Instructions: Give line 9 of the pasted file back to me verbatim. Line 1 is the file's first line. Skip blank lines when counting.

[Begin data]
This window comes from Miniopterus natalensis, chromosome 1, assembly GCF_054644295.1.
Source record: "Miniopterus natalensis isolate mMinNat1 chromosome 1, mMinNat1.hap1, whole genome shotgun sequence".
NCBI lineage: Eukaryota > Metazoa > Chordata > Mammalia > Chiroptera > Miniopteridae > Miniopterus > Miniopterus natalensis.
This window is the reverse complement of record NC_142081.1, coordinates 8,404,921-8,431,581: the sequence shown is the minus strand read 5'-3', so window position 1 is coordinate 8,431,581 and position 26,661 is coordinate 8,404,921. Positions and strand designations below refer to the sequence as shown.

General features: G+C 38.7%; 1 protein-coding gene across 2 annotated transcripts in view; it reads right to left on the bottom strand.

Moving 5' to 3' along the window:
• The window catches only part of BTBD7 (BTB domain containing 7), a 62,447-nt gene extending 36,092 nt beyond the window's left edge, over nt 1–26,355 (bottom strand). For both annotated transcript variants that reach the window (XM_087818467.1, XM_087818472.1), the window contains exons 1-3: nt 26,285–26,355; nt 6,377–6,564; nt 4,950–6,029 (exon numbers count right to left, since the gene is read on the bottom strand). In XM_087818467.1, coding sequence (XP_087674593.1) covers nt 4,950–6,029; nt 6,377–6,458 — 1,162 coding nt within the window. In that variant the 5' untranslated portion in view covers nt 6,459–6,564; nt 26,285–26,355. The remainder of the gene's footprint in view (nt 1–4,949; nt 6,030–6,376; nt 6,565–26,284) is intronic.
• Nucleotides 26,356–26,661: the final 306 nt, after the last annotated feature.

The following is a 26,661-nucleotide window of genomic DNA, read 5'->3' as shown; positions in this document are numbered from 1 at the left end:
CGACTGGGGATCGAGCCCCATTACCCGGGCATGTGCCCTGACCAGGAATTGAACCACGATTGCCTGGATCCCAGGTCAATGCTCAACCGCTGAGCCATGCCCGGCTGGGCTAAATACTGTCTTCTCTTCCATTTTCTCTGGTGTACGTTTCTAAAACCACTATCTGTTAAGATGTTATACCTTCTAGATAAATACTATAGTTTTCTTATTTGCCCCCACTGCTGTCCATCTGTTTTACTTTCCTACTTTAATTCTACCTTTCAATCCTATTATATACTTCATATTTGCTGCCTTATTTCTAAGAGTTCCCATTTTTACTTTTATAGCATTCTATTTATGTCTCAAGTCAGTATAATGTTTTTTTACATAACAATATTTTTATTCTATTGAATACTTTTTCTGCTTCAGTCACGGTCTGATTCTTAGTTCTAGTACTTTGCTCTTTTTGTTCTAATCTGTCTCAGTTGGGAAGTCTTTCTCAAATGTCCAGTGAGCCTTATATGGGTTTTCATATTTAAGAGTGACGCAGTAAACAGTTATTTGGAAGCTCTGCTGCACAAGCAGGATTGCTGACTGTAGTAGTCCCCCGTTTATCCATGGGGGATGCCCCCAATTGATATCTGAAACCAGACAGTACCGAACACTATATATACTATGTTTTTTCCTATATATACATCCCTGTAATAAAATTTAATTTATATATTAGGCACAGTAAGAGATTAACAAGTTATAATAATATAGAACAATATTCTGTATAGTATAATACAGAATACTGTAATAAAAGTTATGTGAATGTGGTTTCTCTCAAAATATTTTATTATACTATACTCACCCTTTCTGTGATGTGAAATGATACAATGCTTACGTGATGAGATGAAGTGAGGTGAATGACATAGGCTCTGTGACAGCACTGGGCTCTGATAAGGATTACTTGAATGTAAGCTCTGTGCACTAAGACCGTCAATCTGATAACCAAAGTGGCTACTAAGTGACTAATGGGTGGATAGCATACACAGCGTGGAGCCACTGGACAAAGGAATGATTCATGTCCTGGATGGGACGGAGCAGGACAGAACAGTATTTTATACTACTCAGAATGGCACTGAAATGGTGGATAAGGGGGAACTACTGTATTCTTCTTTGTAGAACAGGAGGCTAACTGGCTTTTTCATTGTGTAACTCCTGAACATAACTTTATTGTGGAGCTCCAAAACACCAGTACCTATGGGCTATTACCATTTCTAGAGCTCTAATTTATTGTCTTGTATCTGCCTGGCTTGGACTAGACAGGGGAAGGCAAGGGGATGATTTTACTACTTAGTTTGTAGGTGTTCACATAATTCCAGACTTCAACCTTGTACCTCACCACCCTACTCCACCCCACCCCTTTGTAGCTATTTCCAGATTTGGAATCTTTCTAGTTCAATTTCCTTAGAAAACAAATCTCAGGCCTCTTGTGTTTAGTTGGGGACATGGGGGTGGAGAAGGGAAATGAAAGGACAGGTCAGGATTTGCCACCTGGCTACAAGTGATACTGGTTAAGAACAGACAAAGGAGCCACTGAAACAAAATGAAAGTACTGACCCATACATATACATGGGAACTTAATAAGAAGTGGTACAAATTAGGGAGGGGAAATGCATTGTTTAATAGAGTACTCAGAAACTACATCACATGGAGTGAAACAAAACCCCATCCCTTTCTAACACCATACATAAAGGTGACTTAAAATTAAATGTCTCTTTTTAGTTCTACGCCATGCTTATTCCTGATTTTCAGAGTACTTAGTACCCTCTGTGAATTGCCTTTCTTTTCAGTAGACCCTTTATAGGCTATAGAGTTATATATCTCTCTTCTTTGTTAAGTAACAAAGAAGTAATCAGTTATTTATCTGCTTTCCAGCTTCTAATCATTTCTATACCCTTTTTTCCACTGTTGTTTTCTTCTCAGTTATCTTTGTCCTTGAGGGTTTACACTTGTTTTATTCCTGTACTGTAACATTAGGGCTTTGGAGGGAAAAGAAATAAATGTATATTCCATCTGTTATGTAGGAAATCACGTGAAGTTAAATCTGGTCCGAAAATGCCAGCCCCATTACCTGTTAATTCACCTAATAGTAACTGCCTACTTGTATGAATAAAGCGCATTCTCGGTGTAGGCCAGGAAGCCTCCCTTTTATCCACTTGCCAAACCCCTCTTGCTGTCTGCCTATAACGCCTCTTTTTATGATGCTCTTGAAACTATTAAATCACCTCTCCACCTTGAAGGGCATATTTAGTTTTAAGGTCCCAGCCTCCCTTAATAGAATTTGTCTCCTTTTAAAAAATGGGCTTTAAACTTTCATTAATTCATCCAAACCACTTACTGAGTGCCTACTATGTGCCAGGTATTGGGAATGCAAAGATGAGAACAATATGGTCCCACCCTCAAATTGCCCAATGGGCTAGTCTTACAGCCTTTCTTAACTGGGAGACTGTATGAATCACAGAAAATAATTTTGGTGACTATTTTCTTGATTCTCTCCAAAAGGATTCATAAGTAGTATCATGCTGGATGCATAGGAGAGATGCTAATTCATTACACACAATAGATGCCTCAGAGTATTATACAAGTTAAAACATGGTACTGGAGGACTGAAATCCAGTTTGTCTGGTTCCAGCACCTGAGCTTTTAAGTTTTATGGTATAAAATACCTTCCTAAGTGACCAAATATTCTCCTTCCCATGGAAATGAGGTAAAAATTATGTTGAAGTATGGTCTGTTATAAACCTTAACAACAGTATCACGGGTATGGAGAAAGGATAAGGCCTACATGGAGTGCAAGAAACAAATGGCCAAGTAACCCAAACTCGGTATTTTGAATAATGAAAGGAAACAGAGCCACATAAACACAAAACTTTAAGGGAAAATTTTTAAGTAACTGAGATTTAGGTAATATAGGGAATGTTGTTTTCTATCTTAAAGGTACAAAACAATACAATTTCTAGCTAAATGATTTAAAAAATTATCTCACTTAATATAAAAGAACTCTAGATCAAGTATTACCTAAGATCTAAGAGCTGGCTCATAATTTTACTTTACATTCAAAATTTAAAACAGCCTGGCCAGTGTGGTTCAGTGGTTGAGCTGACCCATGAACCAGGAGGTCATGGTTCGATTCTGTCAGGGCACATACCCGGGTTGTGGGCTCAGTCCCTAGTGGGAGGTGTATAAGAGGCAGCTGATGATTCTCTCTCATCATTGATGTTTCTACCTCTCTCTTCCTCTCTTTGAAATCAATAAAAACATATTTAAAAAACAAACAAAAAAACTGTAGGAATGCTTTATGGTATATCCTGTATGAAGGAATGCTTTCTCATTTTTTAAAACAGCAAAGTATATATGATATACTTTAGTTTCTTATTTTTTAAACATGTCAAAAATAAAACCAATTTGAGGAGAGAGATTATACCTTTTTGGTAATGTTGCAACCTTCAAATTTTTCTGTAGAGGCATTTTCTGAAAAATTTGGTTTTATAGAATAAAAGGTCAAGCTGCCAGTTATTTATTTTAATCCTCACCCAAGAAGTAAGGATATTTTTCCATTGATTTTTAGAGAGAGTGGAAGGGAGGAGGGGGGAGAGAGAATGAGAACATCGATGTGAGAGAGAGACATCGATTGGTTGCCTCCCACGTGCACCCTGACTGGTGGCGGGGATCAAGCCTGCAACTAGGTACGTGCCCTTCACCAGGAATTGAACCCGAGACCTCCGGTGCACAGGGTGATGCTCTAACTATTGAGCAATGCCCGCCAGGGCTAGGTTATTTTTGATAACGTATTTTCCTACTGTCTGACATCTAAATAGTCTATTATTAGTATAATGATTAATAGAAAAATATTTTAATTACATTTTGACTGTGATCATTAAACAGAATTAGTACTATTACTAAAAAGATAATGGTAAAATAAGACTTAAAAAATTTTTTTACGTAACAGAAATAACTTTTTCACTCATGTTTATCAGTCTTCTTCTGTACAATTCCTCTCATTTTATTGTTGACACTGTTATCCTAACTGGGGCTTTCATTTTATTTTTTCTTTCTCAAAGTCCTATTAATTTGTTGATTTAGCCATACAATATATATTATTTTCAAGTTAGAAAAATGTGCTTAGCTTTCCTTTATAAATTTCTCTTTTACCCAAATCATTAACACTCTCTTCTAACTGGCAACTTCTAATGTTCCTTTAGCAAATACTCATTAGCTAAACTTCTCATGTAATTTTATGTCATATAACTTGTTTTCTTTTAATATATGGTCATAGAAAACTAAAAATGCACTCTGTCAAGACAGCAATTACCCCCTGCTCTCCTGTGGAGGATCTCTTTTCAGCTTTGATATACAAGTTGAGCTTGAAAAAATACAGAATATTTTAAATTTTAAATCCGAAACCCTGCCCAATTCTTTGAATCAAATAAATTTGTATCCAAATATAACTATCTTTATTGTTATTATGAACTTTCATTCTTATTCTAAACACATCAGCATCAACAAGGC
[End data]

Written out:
The following is a 26,661-nucleotide window of genomic DNA, read 5'->3' as shown; positions in this document are numbered from 1 at the left end: